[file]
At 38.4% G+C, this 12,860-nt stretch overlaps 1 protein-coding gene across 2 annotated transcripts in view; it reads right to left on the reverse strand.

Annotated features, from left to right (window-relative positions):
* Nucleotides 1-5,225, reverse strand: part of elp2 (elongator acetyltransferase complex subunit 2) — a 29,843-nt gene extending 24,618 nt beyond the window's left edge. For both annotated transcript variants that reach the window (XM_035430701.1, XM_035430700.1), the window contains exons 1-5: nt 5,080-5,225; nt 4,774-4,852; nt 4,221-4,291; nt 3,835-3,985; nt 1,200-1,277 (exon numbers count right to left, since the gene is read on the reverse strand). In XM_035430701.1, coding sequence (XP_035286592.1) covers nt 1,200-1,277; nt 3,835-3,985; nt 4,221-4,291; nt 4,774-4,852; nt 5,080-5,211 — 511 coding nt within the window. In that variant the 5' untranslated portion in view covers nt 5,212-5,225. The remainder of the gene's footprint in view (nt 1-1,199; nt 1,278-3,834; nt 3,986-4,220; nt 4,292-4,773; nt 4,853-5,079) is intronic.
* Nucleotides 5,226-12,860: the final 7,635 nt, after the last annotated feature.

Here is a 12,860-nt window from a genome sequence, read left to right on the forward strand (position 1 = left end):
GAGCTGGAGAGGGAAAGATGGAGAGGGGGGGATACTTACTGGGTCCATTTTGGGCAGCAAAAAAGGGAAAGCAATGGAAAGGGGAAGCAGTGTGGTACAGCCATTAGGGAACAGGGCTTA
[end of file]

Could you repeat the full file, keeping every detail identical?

At 38.4% G+C, this 12,860-nt stretch overlaps 1 protein-coding gene across 2 annotated transcripts in view; it reads right to left on the reverse strand.

Annotated features, from left to right (window-relative positions):
* Nucleotides 1-5,225, reverse strand: part of elp2 (elongator acetyltransferase complex subunit 2) — a 29,843-nt gene extending 24,618 nt beyond the window's left edge. For both annotated transcript variants that reach the window (XM_035430701.1, XM_035430700.1), the window contains exons 1-5: nt 5,080-5,225; nt 4,774-4,852; nt 4,221-4,291; nt 3,835-3,985; nt 1,200-1,277 (exon numbers count right to left, since the gene is read on the reverse strand). In XM_035430701.1, coding sequence (XP_035286592.1) covers nt 1,200-1,277; nt 3,835-3,985; nt 4,221-4,291; nt 4,774-4,852; nt 5,080-5,211 — 511 coding nt within the window. In that variant the 5' untranslated portion in view covers nt 5,212-5,225. The remainder of the gene's footprint in view (nt 1-1,199; nt 1,278-3,834; nt 3,986-4,220; nt 4,292-4,773; nt 4,853-5,079) is intronic.
* Nucleotides 5,226-12,860: the final 7,635 nt, after the last annotated feature.

Here is a 12,860-nt window from a genome sequence, read left to right on the forward strand (position 1 = left end):
GAGCTGGAGAGGGAAAGATGGAGAGGGGGGGATACTTACTGGGTCCATTTTGGGCAGCAAAAAAGGGAAAGCAATGGAAAGGGGAAGCAGTGTGGTACAGCCATTAGGGAACAGGGCTTA